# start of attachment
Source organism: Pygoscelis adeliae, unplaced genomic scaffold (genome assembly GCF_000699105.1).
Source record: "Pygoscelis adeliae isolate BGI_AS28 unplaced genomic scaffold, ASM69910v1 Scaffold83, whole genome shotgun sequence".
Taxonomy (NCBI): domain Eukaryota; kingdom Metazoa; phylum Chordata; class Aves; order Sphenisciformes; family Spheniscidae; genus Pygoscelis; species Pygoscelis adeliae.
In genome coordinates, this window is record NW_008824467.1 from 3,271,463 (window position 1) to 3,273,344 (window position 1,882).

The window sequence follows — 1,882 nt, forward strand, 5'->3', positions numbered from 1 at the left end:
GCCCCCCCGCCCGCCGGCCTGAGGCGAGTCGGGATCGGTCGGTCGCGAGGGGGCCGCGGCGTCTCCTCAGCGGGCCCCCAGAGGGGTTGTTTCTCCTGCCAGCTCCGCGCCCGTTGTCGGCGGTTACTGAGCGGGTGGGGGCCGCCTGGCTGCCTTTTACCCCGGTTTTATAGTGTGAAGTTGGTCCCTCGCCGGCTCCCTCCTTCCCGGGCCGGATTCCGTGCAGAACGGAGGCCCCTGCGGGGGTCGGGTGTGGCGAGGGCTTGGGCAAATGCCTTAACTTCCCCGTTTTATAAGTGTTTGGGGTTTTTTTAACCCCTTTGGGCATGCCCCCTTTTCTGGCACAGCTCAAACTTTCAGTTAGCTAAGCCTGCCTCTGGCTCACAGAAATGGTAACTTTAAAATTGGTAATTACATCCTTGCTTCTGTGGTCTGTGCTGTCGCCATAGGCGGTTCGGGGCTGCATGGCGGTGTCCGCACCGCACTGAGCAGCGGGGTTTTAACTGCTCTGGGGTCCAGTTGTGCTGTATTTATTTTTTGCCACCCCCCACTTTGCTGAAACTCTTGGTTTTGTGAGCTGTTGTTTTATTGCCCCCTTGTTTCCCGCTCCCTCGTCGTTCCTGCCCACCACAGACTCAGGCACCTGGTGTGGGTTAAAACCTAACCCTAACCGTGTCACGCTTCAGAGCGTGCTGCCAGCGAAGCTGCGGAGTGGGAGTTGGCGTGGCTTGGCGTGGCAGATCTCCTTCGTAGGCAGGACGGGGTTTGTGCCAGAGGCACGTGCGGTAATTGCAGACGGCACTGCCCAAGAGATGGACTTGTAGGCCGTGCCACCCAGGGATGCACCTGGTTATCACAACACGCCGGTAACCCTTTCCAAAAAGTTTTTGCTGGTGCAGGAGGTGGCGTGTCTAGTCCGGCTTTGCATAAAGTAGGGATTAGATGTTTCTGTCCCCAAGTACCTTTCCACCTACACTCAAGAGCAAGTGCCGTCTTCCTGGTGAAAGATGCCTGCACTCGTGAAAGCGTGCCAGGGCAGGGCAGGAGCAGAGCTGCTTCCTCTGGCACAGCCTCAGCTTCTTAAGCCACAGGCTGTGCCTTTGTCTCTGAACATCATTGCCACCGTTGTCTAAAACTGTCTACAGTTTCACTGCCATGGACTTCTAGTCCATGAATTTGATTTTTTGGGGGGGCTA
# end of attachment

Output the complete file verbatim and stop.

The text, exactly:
Source organism: Pygoscelis adeliae, unplaced genomic scaffold (genome assembly GCF_000699105.1).
Source record: "Pygoscelis adeliae isolate BGI_AS28 unplaced genomic scaffold, ASM69910v1 Scaffold83, whole genome shotgun sequence".
Taxonomy (NCBI): domain Eukaryota; kingdom Metazoa; phylum Chordata; class Aves; order Sphenisciformes; family Spheniscidae; genus Pygoscelis; species Pygoscelis adeliae.
In genome coordinates, this window is record NW_008824467.1 from 3,271,463 (window position 1) to 3,273,344 (window position 1,882).

The window sequence follows — 1,882 nt, forward strand, 5'->3', positions numbered from 1 at the left end:
GCCCCCCCGCCCGCCGGCCTGAGGCGAGTCGGGATCGGTCGGTCGCGAGGGGGCCGCGGCGTCTCCTCAGCGGGCCCCCAGAGGGGTTGTTTCTCCTGCCAGCTCCGCGCCCGTTGTCGGCGGTTACTGAGCGGGTGGGGGCCGCCTGGCTGCCTTTTACCCCGGTTTTATAGTGTGAAGTTGGTCCCTCGCCGGCTCCCTCCTTCCCGGGCCGGATTCCGTGCAGAACGGAGGCCCCTGCGGGGGTCGGGTGTGGCGAGGGCTTGGGCAAATGCCTTAACTTCCCCGTTTTATAAGTGTTTGGGGTTTTTTTAACCCCTTTGGGCATGCCCCCTTTTCTGGCACAGCTCAAACTTTCAGTTAGCTAAGCCTGCCTCTGGCTCACAGAAATGGTAACTTTAAAATTGGTAATTACATCCTTGCTTCTGTGGTCTGTGCTGTCGCCATAGGCGGTTCGGGGCTGCATGGCGGTGTCCGCACCGCACTGAGCAGCGGGGTTTTAACTGCTCTGGGGTCCAGTTGTGCTGTATTTATTTTTTGCCACCCCCCACTTTGCTGAAACTCTTGGTTTTGTGAGCTGTTGTTTTATTGCCCCCTTGTTTCCCGCTCCCTCGTCGTTCCTGCCCACCACAGACTCAGGCACCTGGTGTGGGTTAAAACCTAACCCTAACCGTGTCACGCTTCAGAGCGTGCTGCCAGCGAAGCTGCGGAGTGGGAGTTGGCGTGGCTTGGCGTGGCAGATCTCCTTCGTAGGCAGGACGGGGTTTGTGCCAGAGGCACGTGCGGTAATTGCAGACGGCACTGCCCAAGAGATGGACTTGTAGGCCGTGCCACCCAGGGATGCACCTGGTTATCACAACACGCCGGTAACCCTTTCCAAAAAGTTTTTGCTGGTGCAGGAGGTGGCGTGTCTAGTCCGGCTTTGCATAAAGTAGGGATTAGATGTTTCTGTCCCCAAGTACCTTTCCACCTACACTCAAGAGCAAGTGCCGTCTTCCTGGTGAAAGATGCCTGCACTCGTGAAAGCGTGCCAGGGCAGGGCAGGAGCAGAGCTGCTTCCTCTGGCACAGCCTCAGCTTCTTAAGCCACAGGCTGTGCCTTTGTCTCTGAACATCATTGCCACCGTTGTCTAAAACTGTCTACAGTTTCACTGCCATGGACTTCTAGTCCATGAATTTGATTTTTTGGGGGGGCTA